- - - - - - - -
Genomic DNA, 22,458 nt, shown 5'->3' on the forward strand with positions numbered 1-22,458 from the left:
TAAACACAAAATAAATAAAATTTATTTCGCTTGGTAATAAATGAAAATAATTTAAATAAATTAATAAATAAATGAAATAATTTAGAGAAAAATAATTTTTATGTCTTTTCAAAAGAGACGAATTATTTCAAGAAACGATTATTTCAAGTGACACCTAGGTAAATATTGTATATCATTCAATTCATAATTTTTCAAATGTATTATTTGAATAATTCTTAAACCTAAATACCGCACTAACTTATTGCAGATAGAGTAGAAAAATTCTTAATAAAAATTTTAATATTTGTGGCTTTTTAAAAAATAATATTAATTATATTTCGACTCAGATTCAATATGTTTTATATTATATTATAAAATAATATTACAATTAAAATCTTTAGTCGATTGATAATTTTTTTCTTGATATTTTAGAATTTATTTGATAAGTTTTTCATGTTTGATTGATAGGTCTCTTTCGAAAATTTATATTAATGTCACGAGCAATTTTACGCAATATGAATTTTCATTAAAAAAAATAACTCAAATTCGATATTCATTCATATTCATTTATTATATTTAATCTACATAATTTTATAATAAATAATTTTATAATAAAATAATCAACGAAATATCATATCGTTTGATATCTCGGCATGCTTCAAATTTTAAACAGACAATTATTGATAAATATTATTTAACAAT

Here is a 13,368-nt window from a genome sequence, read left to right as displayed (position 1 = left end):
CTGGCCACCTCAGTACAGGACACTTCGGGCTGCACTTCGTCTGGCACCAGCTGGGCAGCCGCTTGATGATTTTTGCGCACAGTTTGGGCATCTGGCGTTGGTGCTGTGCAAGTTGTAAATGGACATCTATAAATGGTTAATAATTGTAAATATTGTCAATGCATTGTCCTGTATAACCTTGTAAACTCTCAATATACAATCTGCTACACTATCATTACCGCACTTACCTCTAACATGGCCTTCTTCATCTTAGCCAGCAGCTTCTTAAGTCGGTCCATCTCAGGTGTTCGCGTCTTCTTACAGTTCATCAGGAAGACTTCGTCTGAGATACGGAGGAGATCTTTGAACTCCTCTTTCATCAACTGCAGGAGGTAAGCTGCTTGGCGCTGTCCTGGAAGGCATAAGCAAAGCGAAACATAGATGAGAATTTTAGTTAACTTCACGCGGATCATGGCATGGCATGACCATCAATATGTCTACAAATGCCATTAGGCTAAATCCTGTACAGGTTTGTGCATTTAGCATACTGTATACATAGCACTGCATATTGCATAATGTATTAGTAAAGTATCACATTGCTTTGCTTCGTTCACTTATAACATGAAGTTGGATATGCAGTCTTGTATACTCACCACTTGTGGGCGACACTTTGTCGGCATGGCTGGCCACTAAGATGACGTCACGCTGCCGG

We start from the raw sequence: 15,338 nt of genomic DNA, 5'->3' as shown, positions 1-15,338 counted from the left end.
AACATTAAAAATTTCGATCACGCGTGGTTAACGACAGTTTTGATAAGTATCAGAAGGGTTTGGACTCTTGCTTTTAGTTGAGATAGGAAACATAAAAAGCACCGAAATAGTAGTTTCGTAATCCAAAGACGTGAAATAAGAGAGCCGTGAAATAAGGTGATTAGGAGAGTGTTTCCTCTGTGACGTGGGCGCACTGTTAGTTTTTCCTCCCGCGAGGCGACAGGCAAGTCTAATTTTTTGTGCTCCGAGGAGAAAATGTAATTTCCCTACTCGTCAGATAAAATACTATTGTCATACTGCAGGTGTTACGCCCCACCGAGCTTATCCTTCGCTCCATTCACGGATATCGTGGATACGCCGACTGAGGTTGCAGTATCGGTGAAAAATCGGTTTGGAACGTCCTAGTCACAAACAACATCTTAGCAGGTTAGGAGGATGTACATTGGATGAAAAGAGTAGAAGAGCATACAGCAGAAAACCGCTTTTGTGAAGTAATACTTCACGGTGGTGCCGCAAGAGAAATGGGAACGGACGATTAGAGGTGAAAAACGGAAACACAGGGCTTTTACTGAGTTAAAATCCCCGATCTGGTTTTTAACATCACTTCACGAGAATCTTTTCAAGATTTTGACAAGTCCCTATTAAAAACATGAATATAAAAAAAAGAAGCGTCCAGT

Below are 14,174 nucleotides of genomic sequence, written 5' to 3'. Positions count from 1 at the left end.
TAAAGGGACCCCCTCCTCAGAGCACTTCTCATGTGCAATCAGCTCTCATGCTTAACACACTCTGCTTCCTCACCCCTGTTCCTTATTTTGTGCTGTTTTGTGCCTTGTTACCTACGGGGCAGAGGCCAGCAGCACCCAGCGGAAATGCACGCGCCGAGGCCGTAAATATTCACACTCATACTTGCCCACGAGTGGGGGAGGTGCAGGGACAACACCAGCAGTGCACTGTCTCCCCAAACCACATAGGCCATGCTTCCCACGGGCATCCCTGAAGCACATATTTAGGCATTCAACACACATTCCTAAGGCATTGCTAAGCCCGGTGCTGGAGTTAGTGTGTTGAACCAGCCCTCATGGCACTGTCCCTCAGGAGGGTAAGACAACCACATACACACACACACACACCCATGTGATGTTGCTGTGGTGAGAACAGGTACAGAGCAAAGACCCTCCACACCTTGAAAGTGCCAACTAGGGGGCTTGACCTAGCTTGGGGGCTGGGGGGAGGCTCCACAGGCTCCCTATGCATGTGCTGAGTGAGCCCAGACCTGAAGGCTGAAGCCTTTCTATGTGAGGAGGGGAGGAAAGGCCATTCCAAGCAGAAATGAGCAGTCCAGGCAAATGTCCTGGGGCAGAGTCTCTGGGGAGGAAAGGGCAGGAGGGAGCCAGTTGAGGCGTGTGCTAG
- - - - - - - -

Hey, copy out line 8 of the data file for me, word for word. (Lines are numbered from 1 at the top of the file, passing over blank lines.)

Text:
TAAAGGGACCCCCTCCTCAGAGCACTTCTCATGTGCAATCAGCTCTCATGCTTAACACACTCTGCTTCCTCACCCCTGTTCCTTATTTTGTGCTGTTTTGTGCCTTGTTACCTACGGGGCAGAGGCCAGCAGCACCCAGCGGAAATGCACGCGCCGAGGCCGTAAATATTCACACTCATACTTGCCCACGAGTGGGGGAGGTGCAGGGACAACACCAGCAGTGCACTGTCTCCCCAAACCACATAGGCCATGCTTCCCACGGGCATCCCTGAAGCACATATTTAGGCATTCAACACACATTCCTAAGGCATTGCTAAGCCCGGTGCTGGAGTTAGTGTGTTGAACCAGCCCTCATGGCACTGTCCCTCAGGAGGGTAAGACAACCACATACACACACACACACACCCATGTGATGTTGCTGTGGTGAGAACAGGTACAGAGCAAAGACCCTCCACACCTTGAAAGTGCCAACTAGGGGGCTTGACCTAGCTTGGGGGCTGGGGGGAGGCTCCACAGGCTCCCTATGCATGTGCTGAGTGAGCCCAGACCTGAAGGCTGAAGCCTTTCTATGTGAGGAGGGGAGGAAAGGCCATTCCAAGCAGAAATGAGCAGTCCAGGCAAATGTCCTGGGGCAGAGTCTCTGGGGAGGAAAGGGCAGGAGGGAGCCAGTTGAGGCGTGTGCTAG